10. Please comment at will on the quality/enjoyability of the various RBS activities in which you took part outside of class, eg Sunday afternoon tour, Sunday night dinner and videos, Bookseller Night, tour of the Etext Center or Electronic Classroom, printing demonstrations, evening lectures, &c.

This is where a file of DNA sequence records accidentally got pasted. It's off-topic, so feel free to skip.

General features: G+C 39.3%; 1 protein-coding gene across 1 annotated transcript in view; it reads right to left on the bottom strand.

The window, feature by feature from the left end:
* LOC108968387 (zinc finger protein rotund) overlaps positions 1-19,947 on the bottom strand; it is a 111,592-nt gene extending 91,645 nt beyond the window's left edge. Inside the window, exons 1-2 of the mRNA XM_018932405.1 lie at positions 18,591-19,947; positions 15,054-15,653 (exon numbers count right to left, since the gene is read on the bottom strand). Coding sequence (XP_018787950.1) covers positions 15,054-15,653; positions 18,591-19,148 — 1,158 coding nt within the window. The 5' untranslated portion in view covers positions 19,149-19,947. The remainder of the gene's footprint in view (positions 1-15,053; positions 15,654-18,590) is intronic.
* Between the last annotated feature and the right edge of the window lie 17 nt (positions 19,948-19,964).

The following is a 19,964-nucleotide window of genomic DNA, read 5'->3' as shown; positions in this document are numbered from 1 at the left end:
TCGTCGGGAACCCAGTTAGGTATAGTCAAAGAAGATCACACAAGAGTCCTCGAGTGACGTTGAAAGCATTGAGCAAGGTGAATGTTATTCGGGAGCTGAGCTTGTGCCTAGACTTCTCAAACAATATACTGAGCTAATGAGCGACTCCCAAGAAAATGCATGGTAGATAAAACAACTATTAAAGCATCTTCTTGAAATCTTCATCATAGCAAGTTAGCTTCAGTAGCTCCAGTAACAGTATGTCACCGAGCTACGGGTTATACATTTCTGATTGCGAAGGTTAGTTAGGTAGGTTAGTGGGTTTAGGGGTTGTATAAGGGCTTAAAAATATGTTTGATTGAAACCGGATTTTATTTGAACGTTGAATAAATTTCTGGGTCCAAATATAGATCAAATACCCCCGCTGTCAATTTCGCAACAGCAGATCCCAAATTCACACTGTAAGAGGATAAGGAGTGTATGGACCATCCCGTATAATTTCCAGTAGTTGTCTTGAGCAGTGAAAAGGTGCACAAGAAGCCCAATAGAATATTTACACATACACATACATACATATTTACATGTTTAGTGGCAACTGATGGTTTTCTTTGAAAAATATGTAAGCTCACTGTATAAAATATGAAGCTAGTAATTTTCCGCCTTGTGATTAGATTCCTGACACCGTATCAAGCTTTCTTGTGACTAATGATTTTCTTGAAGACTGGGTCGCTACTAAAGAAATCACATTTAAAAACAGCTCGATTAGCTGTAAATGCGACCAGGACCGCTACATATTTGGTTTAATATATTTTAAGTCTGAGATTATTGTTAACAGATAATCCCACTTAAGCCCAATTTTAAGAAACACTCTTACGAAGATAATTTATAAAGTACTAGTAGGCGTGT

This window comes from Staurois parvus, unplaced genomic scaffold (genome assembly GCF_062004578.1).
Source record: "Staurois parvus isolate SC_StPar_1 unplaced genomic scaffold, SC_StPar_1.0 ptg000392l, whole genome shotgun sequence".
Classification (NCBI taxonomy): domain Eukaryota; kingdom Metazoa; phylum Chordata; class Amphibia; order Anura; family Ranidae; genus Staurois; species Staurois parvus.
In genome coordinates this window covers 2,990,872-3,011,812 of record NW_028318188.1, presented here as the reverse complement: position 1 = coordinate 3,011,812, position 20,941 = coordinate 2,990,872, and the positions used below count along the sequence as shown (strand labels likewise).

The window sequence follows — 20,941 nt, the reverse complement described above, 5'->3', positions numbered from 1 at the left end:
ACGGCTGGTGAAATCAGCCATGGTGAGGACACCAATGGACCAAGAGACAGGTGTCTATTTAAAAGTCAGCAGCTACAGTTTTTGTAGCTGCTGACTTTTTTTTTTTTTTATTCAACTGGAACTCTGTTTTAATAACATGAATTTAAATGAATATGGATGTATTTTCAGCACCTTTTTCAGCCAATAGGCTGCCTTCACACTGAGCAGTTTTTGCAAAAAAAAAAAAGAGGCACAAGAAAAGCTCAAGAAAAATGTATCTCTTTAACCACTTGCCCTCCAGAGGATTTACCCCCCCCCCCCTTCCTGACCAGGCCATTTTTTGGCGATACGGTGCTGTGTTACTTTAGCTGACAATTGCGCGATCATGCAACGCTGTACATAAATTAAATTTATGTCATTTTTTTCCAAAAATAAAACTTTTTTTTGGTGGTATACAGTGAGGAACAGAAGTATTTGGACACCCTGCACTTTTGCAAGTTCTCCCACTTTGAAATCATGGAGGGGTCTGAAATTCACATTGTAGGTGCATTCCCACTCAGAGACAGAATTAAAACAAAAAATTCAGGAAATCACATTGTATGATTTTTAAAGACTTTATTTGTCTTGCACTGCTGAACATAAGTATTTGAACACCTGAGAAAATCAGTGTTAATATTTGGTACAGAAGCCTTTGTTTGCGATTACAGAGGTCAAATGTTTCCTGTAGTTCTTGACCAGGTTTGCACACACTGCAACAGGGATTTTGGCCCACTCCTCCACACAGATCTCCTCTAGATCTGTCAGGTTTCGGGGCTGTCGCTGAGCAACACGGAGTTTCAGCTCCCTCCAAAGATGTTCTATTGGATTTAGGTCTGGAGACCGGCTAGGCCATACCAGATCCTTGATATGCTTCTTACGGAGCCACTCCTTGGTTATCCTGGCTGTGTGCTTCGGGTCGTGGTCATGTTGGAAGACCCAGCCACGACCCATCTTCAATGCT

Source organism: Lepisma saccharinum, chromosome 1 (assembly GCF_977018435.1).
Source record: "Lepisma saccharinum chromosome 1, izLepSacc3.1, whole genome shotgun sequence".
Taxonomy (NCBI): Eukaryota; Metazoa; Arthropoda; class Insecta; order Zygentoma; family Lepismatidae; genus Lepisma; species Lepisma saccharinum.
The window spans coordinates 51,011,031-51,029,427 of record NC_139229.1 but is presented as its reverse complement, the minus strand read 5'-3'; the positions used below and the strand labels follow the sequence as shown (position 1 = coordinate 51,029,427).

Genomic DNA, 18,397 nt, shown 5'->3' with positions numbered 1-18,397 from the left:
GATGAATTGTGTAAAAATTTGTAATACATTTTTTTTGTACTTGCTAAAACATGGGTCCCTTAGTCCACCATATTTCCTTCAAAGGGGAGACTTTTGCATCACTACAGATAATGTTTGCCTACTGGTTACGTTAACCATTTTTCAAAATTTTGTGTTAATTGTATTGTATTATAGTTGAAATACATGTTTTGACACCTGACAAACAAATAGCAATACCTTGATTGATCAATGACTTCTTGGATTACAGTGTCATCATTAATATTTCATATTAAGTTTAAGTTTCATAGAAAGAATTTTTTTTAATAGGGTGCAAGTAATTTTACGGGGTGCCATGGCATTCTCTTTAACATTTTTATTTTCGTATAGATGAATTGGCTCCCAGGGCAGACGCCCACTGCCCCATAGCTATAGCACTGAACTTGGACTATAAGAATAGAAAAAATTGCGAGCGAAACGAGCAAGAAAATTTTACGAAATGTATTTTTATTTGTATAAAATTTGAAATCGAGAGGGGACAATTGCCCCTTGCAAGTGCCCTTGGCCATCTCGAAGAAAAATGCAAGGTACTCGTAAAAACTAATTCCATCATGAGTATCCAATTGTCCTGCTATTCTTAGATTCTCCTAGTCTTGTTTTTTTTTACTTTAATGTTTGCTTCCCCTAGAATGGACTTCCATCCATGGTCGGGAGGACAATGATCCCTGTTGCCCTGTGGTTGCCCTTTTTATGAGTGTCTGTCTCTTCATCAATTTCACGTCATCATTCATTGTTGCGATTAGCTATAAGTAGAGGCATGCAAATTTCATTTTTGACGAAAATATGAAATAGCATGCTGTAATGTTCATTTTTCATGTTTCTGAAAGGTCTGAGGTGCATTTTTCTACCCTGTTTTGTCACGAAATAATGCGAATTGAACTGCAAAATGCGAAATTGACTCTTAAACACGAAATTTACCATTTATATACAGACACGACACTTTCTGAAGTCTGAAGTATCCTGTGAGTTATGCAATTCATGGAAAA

1: J. Kevin Graffagnino was okay. Brett Charbeneau's and TB's talks were very interesting. You should have BC speak every yeara very good combination of humor and information. 2: The evening lectures were most enjoyable and very well done. 4: JKG's lecture was rather lightweightbut perhaps this was deliberatesome people want a break after paying close attention to minutiae during the day. (But I didn't.) Could have been more intellectual. 5: JKG=terrible. BC=terrific. TB=not what I expectedless of a substantial talk and finale than I thought it would be. 6: JKG's lecture struck me as pat and self-congratulatory. It also reminded me of a very tasteful infomercial. BC's lecture was sensational. He's an excellent speaker, and I was very excited to hear about his research. TB's lecture was informative and cheerfully pessimistic. 7: Very worthwhile. BC was a treat. 9: JKG was self-promotion for a forthcoming book and was a disappointment. BC and TB were informative and very useful/interesting. 10: JKG's lecture was indulgent, boring, and a waste of my time. BC's lecture was very enjoyable and encouragingI loved it. I wish TB had spoken more about the state of bibliography, current happenings, ideas, etc. 11: JKG should have been shot. BC was a most enjoyable recounting of a unique personal search with eventual historical significance. Make 'em laugh as well as inform them. TB was himself. 12: BC's was OK, if a bit "I have young man's disease." TB's was quite well written. 13: I thought JKG was terrible. I would like to have attended BS's, but I wanted more to work on my homework, and so missed it. I always enjoy TB's lectures! 14: BC was entertainingdid not attend TB's. 16: JKGa boring one-hour advertisement for his book. BCwonderful. TBwonderful. 17: JKG relied too much on reading from his book. He has, no doubt, had an interesting career, and perhaps could have devoted more of his talk to other aspects of it than this one publication. BC was very interesting. It is a pleasure to hear a gifted speaker describe so engagingly research that emerges from a deep-rooted interest. TB gave an interesting, thought-provoking reflection on the past and future of the field.18: Enjoyable. 20: BC's lecture was greatlectures by practioners rathen than academics are the best. TB's lecture was to the pointdescribed exactly what was/is happening at my institution (books to the landfill). 21: Very enjoyable, appropriate for a summer evening. The Rotunda is an elegant setting for them. 22: JKG: I expected a lecture and heard a book promotion. BC: Excellent! He was an interesting and lively speaker. His love for bibliography really rang out. You should use him as a bibliographic recruiter! 23: JKG was a dreadful boreand an offensive one at that. The mistress and sex jokes did not amuse and the whole thing is best forgotten. BC was great and a personal inspriation for me. TB was the same to me as BC: gold. 24: The two I attended were enjoyable and gave a nice feeling of community. 25: JKGtoo light, not worth my time. TBexcellent. 27: Lectures were very good. 28: I missed BC's lecture to do homework. Of the two I attended, I found TB's the more interesting and thought provoking. JKG was disappointing. We all have personal testimonies, I am sure, that we could give about our lifelong love of books. His lecture would have been better directed at a more general audience which might have thought his experience was something unique or special. The quotations, read one after the other, got old fast.